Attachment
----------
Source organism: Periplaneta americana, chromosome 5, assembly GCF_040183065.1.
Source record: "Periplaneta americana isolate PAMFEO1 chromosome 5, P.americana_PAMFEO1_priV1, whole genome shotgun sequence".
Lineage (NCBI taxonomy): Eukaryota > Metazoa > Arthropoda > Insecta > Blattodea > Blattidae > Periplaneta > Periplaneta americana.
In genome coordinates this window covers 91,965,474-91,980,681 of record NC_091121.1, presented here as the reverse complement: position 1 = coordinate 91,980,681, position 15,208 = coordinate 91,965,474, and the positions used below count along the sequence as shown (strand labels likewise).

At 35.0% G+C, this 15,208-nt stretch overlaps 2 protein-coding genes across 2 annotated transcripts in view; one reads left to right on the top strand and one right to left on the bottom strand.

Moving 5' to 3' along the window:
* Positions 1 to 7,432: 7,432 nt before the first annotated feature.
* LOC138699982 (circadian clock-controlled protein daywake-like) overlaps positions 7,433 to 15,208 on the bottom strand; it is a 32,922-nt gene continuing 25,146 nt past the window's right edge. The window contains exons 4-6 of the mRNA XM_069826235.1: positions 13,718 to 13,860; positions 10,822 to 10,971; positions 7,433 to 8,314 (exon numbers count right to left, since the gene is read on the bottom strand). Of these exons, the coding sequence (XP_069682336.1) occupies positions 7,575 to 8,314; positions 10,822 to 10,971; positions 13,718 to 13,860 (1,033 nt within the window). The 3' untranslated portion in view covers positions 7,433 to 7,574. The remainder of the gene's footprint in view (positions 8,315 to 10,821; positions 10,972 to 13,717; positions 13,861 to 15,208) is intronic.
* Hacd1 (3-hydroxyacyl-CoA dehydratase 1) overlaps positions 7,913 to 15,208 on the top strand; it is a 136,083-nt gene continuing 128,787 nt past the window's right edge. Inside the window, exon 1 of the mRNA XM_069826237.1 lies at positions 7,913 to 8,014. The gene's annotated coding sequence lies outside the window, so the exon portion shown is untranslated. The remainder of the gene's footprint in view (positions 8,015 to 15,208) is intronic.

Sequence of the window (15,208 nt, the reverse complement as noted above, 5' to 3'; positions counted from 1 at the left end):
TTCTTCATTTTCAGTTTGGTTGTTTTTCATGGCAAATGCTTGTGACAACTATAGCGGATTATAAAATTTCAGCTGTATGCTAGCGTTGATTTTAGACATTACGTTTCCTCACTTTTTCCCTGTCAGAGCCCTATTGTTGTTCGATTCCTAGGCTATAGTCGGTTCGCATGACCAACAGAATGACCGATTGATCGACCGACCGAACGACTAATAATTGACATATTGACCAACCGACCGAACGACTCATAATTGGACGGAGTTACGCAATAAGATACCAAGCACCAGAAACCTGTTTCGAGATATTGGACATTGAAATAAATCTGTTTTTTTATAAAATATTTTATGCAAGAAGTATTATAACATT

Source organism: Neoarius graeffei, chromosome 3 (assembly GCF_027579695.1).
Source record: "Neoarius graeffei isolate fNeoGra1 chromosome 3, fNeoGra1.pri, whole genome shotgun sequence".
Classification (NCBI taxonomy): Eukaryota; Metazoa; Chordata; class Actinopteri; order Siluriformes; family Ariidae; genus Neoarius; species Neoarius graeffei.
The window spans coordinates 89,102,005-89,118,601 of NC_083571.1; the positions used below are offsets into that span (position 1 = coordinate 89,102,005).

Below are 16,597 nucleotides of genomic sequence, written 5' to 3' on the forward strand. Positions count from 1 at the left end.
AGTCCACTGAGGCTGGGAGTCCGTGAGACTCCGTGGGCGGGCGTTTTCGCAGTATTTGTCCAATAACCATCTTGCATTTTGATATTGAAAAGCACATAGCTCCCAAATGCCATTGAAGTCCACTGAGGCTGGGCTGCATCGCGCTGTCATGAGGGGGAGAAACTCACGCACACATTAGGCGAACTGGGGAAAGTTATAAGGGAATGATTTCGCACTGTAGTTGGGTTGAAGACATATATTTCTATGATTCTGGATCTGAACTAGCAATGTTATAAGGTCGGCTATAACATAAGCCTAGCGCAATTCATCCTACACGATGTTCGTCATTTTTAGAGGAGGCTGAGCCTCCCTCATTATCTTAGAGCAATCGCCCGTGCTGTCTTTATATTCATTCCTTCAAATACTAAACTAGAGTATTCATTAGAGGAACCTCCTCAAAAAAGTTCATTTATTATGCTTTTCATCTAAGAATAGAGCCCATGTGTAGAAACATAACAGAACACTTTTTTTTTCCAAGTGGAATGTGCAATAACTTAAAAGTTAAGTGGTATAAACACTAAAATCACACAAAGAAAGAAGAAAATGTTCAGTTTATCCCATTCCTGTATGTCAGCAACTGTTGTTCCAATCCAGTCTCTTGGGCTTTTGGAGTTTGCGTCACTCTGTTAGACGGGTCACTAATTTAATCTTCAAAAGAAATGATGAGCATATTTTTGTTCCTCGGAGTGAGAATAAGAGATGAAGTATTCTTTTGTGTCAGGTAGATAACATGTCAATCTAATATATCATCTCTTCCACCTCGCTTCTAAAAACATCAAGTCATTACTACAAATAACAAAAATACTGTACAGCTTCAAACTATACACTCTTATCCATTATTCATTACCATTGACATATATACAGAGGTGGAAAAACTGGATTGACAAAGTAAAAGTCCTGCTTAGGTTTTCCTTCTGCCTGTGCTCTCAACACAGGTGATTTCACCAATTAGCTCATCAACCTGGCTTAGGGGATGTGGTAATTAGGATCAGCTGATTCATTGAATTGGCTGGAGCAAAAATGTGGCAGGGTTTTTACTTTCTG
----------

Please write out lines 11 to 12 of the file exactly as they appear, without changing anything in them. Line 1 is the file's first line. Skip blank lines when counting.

TTCTTCATTTTCAGTTTGGTTGTTTTTCATGGCAAATGCTTGTGACAACTATAGCGGATTATAAAATTTCAGCTGTATGCTAGCGTTGATTTTAGACATTACGTTTCCTCACTTTTTCCCTGTCAGAGCCCTATTGTTGTTCGATTCCTAGGCTATAGTCGGTTCGCATGACCAACAGAATGACCGATTGATCGACCGACCGAACGACTAATAATTGACATATTGACCAACCGACCGAACGACTCATAATTGGACGGAGTTACGCAATAAGATACCAAGCACCAGAAACCTGTTTCGAGATATTGGACATTGAAATAAATCTGTTTTTTTATAAAATATTTTATGCAAGAAGTATTATAACATT

Source organism: Neoarius graeffei, chromosome 3 (assembly GCF_027579695.1).